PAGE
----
Yes, it takes time to get traction but if you’re still posting to a handful of people after months it’s time to change your strategy.
#6 Forgetting how your customer feels
Preaching doesn’t work. Teaching works sometimes. Talking to people works. Listening works best. Are you ever asking questions? So often fitness professionals social media posts probably feel condescending to your clients. Imagine how they feel and post based on that. When someone is frustrated and in despair, they don’t need to read a post about getting steps in. Maybe they need to read a post about how hard it can be to start when you feel the road is long. Tell a story about when you felt this way.
If you look super fit, and your customer is not, you need to relate to them somehow. That’s not to say you have to have been fat or out of shape at some point in your life, but you need to relate to struggle.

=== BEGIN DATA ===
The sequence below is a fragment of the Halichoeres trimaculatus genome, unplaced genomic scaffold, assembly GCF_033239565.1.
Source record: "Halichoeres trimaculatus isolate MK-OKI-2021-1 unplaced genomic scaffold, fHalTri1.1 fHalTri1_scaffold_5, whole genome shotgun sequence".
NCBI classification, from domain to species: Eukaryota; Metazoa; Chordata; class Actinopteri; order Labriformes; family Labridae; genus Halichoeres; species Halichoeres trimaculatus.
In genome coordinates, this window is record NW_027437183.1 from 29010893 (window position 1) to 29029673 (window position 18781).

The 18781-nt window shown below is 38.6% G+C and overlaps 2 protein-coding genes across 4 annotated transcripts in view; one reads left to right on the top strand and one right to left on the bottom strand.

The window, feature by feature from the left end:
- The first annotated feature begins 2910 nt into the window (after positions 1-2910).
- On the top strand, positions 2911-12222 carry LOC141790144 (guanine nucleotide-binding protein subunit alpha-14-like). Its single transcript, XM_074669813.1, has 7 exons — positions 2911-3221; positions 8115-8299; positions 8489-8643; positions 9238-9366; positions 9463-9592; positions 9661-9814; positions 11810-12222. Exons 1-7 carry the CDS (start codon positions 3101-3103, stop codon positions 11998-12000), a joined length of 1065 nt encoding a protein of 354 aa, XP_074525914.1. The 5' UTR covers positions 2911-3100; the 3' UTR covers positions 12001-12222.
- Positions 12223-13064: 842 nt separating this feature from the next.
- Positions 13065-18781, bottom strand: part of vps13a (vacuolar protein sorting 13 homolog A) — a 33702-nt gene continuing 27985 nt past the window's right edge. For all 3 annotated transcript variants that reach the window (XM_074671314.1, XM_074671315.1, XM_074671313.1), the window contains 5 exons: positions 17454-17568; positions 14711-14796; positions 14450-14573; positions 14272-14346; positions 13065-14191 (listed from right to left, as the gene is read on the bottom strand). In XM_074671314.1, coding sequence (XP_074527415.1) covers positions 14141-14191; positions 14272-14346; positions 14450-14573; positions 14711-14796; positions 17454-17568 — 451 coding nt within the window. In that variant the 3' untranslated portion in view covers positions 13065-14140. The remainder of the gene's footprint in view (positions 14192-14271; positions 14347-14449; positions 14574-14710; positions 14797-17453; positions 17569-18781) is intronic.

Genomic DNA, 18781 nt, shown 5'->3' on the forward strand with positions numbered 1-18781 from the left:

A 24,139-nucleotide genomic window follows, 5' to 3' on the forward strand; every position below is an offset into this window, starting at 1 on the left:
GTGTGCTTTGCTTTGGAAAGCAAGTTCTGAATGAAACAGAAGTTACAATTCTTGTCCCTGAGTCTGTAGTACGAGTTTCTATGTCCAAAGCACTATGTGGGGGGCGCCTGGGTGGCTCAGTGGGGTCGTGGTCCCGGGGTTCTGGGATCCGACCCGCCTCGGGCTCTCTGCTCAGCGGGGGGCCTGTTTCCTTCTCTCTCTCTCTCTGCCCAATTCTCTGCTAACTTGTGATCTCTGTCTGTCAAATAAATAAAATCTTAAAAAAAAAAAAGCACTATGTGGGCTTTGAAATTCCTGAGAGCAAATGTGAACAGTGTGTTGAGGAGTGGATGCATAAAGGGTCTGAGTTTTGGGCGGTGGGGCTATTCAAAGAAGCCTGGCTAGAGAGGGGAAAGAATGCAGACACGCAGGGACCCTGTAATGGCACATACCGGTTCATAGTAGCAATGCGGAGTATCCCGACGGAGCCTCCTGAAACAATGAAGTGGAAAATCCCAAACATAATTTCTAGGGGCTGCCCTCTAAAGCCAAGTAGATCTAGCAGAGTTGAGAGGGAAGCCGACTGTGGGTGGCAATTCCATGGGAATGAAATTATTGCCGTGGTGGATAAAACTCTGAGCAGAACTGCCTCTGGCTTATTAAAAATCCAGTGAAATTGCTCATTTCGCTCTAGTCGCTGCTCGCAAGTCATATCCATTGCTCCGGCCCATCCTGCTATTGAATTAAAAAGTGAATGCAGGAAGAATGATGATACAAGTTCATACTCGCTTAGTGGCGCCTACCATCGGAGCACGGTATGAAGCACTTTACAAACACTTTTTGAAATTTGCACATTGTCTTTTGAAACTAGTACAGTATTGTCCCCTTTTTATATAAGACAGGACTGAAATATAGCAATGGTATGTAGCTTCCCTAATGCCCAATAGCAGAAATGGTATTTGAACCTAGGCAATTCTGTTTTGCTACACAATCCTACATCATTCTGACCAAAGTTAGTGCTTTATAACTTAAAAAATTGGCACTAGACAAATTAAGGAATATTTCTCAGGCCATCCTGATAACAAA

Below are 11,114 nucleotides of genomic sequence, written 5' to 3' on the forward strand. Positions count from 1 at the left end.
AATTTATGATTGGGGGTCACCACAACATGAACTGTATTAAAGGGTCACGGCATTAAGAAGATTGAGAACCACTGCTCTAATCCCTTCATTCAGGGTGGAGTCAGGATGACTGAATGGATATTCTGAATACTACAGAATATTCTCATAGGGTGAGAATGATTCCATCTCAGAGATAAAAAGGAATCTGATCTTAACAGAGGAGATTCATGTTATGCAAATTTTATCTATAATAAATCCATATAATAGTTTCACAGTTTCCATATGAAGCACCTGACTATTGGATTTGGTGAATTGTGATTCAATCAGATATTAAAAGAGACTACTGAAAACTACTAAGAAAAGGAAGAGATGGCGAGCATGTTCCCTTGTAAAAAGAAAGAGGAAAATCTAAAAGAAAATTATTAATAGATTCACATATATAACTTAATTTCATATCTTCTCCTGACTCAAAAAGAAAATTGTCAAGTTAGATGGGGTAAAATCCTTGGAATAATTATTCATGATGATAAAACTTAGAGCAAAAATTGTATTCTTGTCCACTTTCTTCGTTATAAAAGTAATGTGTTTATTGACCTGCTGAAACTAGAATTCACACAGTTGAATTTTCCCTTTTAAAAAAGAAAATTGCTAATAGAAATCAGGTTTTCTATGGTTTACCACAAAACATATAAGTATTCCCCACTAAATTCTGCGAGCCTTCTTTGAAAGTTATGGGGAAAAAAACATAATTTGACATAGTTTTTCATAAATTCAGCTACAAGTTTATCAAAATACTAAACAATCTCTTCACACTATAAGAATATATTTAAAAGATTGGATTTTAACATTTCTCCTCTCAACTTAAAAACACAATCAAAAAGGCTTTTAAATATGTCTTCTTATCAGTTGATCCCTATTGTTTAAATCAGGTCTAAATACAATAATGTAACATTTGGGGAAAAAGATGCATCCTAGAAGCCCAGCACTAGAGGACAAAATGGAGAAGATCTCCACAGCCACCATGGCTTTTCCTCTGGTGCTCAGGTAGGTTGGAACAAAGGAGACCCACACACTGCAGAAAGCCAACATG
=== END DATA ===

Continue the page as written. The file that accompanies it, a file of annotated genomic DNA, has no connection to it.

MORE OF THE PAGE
#7 Not telling your why
You could be a plumber, teacher, lawyer or doctor. Why are you a personal trainer or health coach? Fitness professionals social media accounts are often void of the backstory. That’s like getting to a movie 10 minutes late, or not reading the text on the screen so you know the significance of the story. I can relate because last week we were watching a Tarzan movie and I was admittedly multitasking on my laptop. My son rewound and said, “Are you reading this?”
Much of the movie would have had less meaning to me if I hadn’t read those screens.
The same is true for you. Periodically, you have to share your story again. Introduce yourself. Tell them who you are, your rags to riches story, the story that makes you relatable and unique. What is it? What makes you cry, cringe, sing, dance and celebrate?
There you have it – fitness professionals social media mistakes, why they hurt, and how to fix them.